# Two candles making shadows of one another on opposite walls

• brotherbobby
brotherbobby
Homework Statement
Two candles of equal height ##h## at the initial moment are at a distance ##a## from each other. The distance between each candle and the nearest wall is also ##a## (see figure below). With what speed will the shadows of the candles move along the walls if one candles burns down during a time ##t_1## and the other during a time ##t_2##?
Relevant Equations
1. (Uniform) Velocity of a point along a line : ##v = \dfrac{dx}{dt}##

2. For two similar right angled triangles of heights ##h_1## and ##h_2## and bases ##b_1## and ##b_2## : ##\quad\dfrac{h_2}{b_2}=\dfrac{h_2}{b_2}##

I copy and paste the problem as it appears in the text along with the diagram alongside. It is clear from the image that the base of the shadows don't move - only their tops would move either up or down. Let us assume the time ##t_1>t_2##, implying that candle 1 burns at a slower rate. How would things appear after a time of burning ##t## for both candles?

I draw my own diagram, showing the situation after a time ##t##. The rate at which the candles burn ##\small{r_i=\dfrac{h}{t_i}}##. The height of candle 1 after a time ##t## : ##\small{h_1 = h-r_1t=h-\dfrac{h}{t_1}t\Rightarrow h_1=h\left(1-\dfrac{t}{t_1}\right)\quad (1)}.## Likewise, ##\small{h_2= h\left(1-\dfrac{t}{t_2}\right)\quad (2)}.##

If the shadows have lengths ##s_1, s_2##, I have to find their velocities as the candles burn, i.e. ##\boxed{\dot{s_1}=?\;,\;\dot{s_2}=?}##.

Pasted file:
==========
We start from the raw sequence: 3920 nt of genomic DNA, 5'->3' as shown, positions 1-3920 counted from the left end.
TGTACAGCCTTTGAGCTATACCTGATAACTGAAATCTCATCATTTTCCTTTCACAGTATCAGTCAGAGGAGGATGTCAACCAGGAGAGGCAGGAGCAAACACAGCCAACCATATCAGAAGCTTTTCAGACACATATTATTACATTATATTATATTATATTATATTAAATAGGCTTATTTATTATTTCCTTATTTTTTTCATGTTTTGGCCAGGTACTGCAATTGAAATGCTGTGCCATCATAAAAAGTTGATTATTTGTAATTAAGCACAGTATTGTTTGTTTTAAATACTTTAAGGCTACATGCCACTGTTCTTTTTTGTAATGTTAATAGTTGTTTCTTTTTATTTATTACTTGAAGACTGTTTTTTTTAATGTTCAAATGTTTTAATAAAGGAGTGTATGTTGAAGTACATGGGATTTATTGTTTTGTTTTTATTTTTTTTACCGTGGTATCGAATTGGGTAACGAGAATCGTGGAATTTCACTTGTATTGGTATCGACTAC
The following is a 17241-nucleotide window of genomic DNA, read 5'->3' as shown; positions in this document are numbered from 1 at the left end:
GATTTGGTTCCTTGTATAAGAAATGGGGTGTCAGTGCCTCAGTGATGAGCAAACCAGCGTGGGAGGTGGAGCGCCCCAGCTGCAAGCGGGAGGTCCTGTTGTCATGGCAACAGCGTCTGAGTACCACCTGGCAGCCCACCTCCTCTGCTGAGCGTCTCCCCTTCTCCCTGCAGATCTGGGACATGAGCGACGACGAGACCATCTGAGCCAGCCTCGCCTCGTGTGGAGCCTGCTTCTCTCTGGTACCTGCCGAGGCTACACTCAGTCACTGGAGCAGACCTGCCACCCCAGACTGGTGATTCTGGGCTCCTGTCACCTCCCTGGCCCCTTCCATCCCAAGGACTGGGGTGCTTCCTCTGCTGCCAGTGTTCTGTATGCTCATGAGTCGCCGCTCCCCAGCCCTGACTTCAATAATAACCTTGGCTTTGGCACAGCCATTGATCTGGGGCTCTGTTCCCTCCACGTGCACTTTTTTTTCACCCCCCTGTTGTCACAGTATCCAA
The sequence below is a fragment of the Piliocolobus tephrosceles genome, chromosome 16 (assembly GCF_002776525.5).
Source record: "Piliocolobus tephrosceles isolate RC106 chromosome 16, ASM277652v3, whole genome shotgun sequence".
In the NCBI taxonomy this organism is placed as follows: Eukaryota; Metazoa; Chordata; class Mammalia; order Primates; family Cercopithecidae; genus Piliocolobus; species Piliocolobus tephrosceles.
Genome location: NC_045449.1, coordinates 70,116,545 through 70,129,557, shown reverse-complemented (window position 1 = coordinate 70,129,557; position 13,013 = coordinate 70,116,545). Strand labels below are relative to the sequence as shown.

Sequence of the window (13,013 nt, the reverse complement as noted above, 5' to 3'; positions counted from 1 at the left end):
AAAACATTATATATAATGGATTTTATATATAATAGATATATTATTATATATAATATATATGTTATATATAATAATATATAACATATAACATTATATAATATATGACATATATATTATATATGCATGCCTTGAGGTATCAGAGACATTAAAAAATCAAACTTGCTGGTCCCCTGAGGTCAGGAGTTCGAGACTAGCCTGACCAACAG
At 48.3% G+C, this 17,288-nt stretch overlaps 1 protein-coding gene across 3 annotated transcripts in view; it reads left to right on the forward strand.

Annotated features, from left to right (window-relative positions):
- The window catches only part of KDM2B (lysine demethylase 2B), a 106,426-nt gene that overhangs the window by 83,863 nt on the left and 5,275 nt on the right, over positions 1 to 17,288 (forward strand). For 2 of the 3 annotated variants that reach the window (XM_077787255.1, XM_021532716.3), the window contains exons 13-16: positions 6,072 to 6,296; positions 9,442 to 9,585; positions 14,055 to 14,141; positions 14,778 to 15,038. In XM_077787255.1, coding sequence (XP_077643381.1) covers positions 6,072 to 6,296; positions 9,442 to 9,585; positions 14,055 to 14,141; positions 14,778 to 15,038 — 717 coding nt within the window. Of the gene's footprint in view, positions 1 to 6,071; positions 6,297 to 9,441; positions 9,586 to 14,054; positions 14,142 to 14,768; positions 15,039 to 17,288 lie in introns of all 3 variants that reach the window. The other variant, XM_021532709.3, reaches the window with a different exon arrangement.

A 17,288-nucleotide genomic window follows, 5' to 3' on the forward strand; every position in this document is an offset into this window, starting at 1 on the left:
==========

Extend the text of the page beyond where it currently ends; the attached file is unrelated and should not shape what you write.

In ##\triangle's## CDO and EFO, we have (by similarity) : ##\small{\dfrac{h_1-s_2}{2a}=\dfrac{h_2-s_2}{a}\Rightarrow h_1-s_2 = 2(h_2-s_2)\Rightarrow s_2=2h_2-h_1}=2h\left(1-\dfrac{t}{t_2}\right)-h\left(1-\dfrac{t}{t_1}\right)## upon using equations ##(1),(2)## above.
This simplifies to ##\small{s_2=h+h\left(\dfrac{1}{t_1}-\dfrac{2}{t_2}\right)t\Rightarrow \dot{s}_2=h\left(\dfrac{1}{t_1}-\dfrac{2}{t_2}\right)}\Rightarrow \boxed{\boldsymbol{\dot{s}_2=\dfrac{h}{t_1t_2}(t_2-2t_1)}}\quad (3)##
Since ##t_1>t_2,\; \dot{s}_2=\text{-ve}##.

From similar ##\triangle's## ABO and EFO, ##\small{\dfrac{s_1-s_2}{3a}=\dfrac{h_2-s_2}{a}\Rightarrow s_1-s_2=3(h_2-s_2)}##
##\small{\Rightarrow s_1=3h_2-2s_2=3\left(1-\dfrac{t}{t_2}\right)-2h-2h\left(\dfrac{1}{t_2}-\dfrac{2}{t_2}\right)t}## after using equations ##(2),(3)##.

This reduces to ##\small{s_1=h-\dfrac{2h}{t_1}t+\dfrac{h}{t_2}t\Rightarrow \dot{s}_1=-\dfrac{2h}{t_1}+\dfrac{h}{t_2}}\Rightarrow \boxed{\boldsymbol{\dot{s}_1=\dfrac{h}{t_1t_2}(t_1-2t_2)}}\quad (4)##

My answers miss those of the text by a change of sign.

Request : Where do you think am mistaken?

Last edited:
You have defined the velocity in the opposite direction to the text. This will make it differ by a sign.

The problem also asks for speed, not velocity, so technically the correct answer is the absolute value of these expressions (which make them the same). The difference being that your expressions will always have (at least) one negative value.

Orodruin said:
You have defined the velocity in the opposite direction to the text. This will make it differ by a sign.
I think I should look into first myself and then post the text solution. I measured distances from the bottom up, taking the base as point 0.

Yes you were right. They are taking distances from the top down.

Orodruin said:
The difference being that your expressions will always have (at least) one negative value.

Yes that is what am not sure of. Let us have the expressions again, given my conventions.

I assumed ##t_1>t_2##. However, if ##t_1<2t_2\Rightarrow \dot{s}_1=-ve##. Either way, ##\dot{s}_2=-ve##.

So it could be that both shadows are moving down?

brotherbobby said:
So it could be that both shadows are moving down?
Of course, consider the case when both candles burn at the same speed. Then both shadows will move down at that speed.

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